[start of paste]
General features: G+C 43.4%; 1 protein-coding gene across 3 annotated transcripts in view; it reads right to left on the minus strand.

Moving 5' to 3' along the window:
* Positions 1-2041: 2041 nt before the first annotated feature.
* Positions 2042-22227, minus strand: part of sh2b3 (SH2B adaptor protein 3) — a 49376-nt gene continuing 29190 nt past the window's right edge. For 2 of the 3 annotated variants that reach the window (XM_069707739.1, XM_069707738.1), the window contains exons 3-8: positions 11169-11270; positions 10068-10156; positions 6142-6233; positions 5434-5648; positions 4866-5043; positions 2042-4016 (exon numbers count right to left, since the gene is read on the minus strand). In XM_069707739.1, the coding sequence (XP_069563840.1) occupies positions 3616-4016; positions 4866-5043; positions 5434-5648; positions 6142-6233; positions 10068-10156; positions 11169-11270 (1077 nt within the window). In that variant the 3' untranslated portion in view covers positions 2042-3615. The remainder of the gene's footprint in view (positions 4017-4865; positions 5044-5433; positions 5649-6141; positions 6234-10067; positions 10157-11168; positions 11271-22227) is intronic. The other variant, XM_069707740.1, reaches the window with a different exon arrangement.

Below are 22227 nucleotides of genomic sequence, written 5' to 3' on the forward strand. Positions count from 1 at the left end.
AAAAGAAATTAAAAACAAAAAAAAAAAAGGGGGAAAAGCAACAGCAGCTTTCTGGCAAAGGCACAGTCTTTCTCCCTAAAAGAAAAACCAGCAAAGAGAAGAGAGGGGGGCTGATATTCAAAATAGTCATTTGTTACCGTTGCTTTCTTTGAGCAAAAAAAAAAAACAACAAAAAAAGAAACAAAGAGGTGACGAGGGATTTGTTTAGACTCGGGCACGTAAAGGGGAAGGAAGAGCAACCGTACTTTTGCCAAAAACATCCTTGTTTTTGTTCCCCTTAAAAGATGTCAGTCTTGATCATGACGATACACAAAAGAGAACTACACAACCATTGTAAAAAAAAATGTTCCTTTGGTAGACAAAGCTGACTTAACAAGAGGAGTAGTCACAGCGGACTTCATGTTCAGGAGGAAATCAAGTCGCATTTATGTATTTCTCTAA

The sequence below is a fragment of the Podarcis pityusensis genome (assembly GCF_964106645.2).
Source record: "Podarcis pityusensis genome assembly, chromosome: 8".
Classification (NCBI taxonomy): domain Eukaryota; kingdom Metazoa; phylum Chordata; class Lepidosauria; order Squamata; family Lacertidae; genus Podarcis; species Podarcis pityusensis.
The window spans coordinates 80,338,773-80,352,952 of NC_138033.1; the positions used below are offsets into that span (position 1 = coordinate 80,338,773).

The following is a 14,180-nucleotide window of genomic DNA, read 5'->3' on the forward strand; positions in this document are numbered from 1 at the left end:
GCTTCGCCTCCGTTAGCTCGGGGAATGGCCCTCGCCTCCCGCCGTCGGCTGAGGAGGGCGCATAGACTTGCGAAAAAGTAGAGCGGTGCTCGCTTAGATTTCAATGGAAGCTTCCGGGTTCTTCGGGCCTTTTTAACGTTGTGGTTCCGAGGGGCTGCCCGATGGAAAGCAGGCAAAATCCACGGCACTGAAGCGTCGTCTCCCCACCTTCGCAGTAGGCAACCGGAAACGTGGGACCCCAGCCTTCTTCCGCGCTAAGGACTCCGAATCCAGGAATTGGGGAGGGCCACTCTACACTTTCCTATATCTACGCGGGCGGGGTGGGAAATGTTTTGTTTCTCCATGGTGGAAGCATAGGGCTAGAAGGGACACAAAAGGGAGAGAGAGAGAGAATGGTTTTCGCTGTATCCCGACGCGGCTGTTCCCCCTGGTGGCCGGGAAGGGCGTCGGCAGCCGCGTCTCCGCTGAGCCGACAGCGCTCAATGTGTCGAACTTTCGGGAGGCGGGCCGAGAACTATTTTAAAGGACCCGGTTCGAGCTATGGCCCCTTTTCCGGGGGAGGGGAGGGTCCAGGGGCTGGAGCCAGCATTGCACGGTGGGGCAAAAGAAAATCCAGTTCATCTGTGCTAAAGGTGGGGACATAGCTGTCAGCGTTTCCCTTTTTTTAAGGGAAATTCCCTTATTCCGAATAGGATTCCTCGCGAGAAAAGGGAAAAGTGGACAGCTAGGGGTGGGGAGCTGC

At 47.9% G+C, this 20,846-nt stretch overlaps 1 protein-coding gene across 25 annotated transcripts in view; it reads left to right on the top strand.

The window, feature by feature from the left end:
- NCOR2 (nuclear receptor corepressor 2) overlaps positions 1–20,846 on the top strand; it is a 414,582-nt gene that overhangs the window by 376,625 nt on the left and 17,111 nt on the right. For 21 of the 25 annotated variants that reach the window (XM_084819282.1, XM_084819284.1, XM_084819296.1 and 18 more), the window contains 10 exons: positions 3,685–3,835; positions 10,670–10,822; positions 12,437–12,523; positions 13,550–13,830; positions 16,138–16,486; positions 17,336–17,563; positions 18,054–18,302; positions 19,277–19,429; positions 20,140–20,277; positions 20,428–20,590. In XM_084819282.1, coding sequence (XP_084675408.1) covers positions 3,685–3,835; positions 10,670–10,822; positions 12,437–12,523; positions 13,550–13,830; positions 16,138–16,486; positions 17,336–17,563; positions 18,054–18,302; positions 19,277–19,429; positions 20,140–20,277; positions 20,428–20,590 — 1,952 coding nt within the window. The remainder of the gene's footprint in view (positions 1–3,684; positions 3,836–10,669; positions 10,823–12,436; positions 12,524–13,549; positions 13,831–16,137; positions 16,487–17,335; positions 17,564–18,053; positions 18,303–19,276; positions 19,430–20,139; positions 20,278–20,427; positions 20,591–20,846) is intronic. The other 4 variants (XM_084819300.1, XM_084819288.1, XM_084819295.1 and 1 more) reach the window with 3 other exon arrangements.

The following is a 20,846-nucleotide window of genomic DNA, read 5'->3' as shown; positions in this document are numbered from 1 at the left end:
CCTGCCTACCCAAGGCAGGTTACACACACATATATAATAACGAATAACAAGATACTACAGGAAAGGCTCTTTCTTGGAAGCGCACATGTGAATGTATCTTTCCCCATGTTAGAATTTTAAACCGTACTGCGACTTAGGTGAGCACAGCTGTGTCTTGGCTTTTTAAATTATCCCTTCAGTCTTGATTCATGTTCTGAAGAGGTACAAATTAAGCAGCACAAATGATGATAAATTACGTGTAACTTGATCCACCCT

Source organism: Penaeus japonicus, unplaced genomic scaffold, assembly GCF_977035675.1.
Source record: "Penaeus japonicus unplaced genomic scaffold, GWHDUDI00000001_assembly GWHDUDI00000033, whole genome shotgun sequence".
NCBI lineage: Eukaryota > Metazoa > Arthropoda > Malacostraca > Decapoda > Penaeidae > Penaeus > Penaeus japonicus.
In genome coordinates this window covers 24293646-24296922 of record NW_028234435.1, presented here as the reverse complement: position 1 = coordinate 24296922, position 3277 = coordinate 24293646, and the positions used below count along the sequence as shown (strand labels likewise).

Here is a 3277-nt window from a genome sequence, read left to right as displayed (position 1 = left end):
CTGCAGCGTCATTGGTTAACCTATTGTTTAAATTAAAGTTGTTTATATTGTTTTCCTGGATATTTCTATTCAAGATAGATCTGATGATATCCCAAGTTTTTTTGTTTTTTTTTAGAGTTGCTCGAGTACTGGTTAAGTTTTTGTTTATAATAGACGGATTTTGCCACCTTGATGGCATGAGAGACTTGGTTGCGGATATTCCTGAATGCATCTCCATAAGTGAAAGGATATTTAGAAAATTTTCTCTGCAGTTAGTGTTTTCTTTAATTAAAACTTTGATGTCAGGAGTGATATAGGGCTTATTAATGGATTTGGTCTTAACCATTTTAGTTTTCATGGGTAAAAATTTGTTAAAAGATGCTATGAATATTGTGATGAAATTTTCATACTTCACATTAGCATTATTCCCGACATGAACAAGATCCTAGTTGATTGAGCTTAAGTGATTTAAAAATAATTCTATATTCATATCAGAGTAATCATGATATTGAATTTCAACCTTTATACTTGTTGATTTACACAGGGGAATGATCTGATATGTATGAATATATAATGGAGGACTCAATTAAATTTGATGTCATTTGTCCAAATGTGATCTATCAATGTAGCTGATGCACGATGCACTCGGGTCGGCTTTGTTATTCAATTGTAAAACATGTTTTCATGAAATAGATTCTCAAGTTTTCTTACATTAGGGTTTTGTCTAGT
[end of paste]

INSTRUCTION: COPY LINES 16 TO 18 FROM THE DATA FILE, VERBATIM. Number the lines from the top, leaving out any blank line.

The following is a 20,846-nucleotide window of genomic DNA, read 5'->3' as shown; positions in this document are numbered from 1 at the left end:
CCTGCCTACCCAAGGCAGGTTACACACACATATATAATAACGAATAACAAGATACTACAGGAAAGGCTCTTTCTTGGAAGCGCACATGTGAATGTATCTTTCCCCATGTTAGAATTTTAAACCGTACTGCGACTTAGGTGAGCACAGCTGTGTCTTGGCTTTTTAAATTATCCCTTCAGTCTTGATTCATGTTCTGAAGAGGTACAAATTAAGCAGCACAAATGATGATAAATTACGTGTAACTTGATCCACCCT

Source organism: Penaeus japonicus, unplaced genomic scaffold, assembly GCF_977035675.1.